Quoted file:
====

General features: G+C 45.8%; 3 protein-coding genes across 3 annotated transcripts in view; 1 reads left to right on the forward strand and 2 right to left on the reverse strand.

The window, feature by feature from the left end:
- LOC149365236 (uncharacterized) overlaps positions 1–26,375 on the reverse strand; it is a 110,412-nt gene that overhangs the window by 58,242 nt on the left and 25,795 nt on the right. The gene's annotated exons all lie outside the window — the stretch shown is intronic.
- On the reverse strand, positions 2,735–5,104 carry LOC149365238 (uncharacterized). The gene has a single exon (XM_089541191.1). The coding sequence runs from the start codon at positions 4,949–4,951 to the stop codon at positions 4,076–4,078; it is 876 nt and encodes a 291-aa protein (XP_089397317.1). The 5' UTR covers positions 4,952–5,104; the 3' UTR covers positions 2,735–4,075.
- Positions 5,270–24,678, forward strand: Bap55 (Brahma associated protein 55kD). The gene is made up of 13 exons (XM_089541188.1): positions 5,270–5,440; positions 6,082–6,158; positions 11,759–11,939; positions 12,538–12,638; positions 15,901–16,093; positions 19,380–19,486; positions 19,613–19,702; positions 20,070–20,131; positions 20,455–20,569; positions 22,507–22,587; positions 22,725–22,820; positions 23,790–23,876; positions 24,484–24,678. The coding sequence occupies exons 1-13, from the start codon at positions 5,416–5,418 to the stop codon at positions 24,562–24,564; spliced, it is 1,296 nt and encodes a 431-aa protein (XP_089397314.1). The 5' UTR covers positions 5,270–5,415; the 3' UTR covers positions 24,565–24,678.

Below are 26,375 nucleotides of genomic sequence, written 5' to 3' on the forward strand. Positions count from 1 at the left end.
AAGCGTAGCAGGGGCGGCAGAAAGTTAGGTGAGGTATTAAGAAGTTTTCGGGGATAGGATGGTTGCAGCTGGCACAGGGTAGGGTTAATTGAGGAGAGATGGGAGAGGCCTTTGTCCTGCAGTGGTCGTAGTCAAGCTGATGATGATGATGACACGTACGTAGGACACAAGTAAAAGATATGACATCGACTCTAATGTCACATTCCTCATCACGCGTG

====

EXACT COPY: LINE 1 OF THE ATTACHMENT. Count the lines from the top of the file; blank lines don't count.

General features: G+C 45.8%; 3 protein-coding genes across 3 annotated transcripts in view; 1 reads left to right on the forward strand and 2 right to left on the reverse strand.